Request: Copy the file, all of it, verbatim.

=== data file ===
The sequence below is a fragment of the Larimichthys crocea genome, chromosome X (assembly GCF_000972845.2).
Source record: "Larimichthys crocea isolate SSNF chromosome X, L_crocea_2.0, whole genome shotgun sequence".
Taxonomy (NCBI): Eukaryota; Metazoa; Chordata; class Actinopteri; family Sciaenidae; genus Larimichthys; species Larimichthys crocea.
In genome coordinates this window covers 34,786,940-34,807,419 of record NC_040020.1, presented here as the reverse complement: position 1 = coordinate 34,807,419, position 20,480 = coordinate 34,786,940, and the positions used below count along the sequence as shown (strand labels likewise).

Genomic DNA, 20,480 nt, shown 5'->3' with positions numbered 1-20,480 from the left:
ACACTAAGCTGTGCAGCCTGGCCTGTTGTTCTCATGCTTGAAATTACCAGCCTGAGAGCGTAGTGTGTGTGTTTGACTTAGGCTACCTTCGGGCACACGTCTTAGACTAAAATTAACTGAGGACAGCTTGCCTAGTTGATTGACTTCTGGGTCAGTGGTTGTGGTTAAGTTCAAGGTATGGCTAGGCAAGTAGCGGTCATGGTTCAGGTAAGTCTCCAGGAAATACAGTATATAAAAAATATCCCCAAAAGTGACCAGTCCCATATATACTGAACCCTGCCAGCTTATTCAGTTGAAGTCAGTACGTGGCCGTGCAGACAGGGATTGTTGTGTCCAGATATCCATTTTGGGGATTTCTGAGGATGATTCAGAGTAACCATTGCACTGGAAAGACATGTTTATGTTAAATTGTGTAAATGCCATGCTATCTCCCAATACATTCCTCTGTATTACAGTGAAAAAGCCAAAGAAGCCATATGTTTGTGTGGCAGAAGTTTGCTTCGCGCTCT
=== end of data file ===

The sequence below is a fragment of the Larimichthys crocea genome, chromosome X (assembly GCF_000972845.2).
Source record: "Larimichthys crocea isolate SSNF chromosome X, L_crocea_2.0, whole genome shotgun sequence".
Taxonomy (NCBI): Eukaryota; Metazoa; Chordata; class Actinopteri; family Sciaenidae; genus Larimichthys; species Larimichthys crocea.
In genome coordinates this window covers 34,786,940-34,807,419 of record NC_040020.1, presented here as the reverse complement: position 1 = coordinate 34,807,419, position 20,480 = coordinate 34,786,940, and the positions used below count along the sequence as shown (strand labels likewise).

Genomic DNA, 20,480 nt, shown 5'->3' with positions numbered 1-20,480 from the left:
ACACTAAGCTGTGCAGCCTGGCCTGTTGTTCTCATGCTTGAAATTACCAGCCTGAGAGCGTAGTGTGTGTGTTTGACTTAGGCTACCTTCGGGCACACGTCTTAGACTAAAATTAACTGAGGACAGCTTGCCTAGTTGATTGACTTCTGGGTCAGTGGTTGTGGTTAAGTTCAAGGTATGGCTAGGCAAGTAGCGGTCATGGTTCAGGTAAGTCTCCAGGAAATACAGTATATAAAAAATATCCCCAAAAGTGACCAGTCCCATATATACTGAACCCTGCCAGCTTATTCAGTTGAAGTCAGTACGTGGCCGTGCAGACAGGGATTGTTGTGTCCAGATATCCATTTTGGGGATTTCTGAGGATGATTCAGAGTAACCATTGCACTGGAAAGACATGTTTATGTTAAATTGTGTAAATGCCATGCTATCTCCCAATACATTCCTCTGTATTACAGTGAAAAAGCCAAAGAAGCCATATGTTTGTGTGGCAGAAGTTTGCTTCGCGCTCT